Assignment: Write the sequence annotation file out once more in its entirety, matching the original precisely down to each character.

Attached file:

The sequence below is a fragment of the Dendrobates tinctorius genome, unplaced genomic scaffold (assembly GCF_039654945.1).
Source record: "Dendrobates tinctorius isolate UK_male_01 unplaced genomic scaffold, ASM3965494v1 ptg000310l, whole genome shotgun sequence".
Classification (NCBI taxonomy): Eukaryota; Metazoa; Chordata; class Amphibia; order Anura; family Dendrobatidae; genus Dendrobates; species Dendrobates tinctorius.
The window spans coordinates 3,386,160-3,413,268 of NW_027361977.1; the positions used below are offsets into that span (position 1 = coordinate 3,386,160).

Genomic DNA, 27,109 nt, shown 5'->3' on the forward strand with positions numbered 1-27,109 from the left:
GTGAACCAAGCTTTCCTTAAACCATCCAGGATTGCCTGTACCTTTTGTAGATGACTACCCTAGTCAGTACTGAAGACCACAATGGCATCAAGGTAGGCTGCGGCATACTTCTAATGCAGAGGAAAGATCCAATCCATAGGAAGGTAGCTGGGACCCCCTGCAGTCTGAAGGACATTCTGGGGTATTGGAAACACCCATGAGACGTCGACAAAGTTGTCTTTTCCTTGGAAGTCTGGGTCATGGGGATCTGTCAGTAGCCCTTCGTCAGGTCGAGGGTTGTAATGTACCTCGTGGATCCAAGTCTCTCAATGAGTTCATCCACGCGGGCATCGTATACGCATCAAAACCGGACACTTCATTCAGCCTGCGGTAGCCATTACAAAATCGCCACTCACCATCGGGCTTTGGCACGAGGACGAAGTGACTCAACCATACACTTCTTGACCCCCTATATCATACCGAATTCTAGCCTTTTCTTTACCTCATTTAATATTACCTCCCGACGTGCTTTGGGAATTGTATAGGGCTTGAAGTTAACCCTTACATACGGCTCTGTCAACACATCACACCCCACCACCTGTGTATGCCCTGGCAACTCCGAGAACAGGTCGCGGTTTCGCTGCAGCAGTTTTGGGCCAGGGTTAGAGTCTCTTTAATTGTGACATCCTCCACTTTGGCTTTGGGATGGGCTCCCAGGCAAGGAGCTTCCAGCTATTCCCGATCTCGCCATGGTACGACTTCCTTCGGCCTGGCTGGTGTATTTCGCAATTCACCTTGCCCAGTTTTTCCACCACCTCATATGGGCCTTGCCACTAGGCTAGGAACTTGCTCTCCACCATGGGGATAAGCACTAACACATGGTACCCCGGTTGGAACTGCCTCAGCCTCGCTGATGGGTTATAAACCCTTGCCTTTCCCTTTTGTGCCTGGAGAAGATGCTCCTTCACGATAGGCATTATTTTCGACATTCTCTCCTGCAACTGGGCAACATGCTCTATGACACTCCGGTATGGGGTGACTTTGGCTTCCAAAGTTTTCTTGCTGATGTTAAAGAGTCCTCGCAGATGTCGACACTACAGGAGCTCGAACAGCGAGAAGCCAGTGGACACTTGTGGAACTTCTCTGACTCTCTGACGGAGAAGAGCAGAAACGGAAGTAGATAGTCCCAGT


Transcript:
The sequence below is a fragment of the Dendrobates tinctorius genome, unplaced genomic scaffold (assembly GCF_039654945.1).
Source record: "Dendrobates tinctorius isolate UK_male_01 unplaced genomic scaffold, ASM3965494v1 ptg000310l, whole genome shotgun sequence".
Classification (NCBI taxonomy): Eukaryota; Metazoa; Chordata; class Amphibia; order Anura; family Dendrobatidae; genus Dendrobates; species Dendrobates tinctorius.
The window spans coordinates 3,386,160-3,413,268 of NW_027361977.1; the positions used below are offsets into that span (position 1 = coordinate 3,386,160).

Genomic DNA, 27,109 nt, shown 5'->3' on the forward strand with positions numbered 1-27,109 from the left:
GTGAACCAAGCTTTCCTTAAACCATCCAGGATTGCCTGTACCTTTTGTAGATGACTACCCTAGTCAGTACTGAAGACCACAATGGCATCAAGGTAGGCTGCGGCATACTTCTAATGCAGAGGAAAGATCCAATCCATAGGAAGGTAGCTGGGACCCCCTGCAGTCTGAAGGACATTCTGGGGTATTGGAAACACCCATGAGACGTCGACAAAGTTGTCTTTTCCTTGGAAGTCTGGGTCATGGGGATCTGTCAGTAGCCCTTCGTCAGGTCGAGGGTTGTAATGTACCTCGTGGATCCAAGTCTCTCAATGAGTTCATCCACGCGGGCATCGTATACGCATCAAAACCGGACACTTCATTCAGCCTGCGGTAGCCATTACAAAATCGCCACTCACCATCGGGCTTTGGCACGAGGACGAAGTGACTCAACCATACACTTCTTGACCCCCTATATCATACCGAATTCTAGCCTTTTCTTTACCTCATTTAATATTACCTCCCGACGTGCTTTGGGAATTGTATAGGGCTTGAAGTTAACCCTTACATACGGCTCTGTCAACACATCACACCCCACCACCTGTGTATGCCCTGGCAACTCCGAGAACAGGTCGCGGTTTCGCTGCAGCAGTTTTGGGCCAGGGTTAGAGTCTCTTTAATTGTGACATCCTCCACTTTGGCTTTGGGATGGGCTCCCAGGCAAGGAGCTTCCAGCTATTCCCGATCTCGCCATGGTACGACTTCCTTCGGCCTGGCTGGTGTATTTCGCAATTCACCTTGCCCAGTTTTTCCACCACCTCATATGGGCCTTGCCACTAGGCTAGGAACTTGCTCTCCACCATGGGGATAAGCACTAACACATGGTACCCCGGTTGGAACTGCCTCAGCCTCGCTGATGGGTTATAAACCCTTGCCTTTCCCTTTTGTGCCTGGAGAAGATGCTCCTTCACGATAGGCATTATTTTCGACATTCTCTCCTGCAACTGGGCAACATGCTCTATGACACTCCGGTATGGGGTGACTTTGGCTTCCAAAGTTTTCTTGCTGATGTTAAAGAGTCCTCGCAGATGTCGACACTACAGGAGCTCGAACAGCGAGAAGCCAGTGGACACTTGTGGAACTTCTCTGACTCTCTGACGGAGAAGAGCAGAAACGGAAGTAGATAGTCCCAGT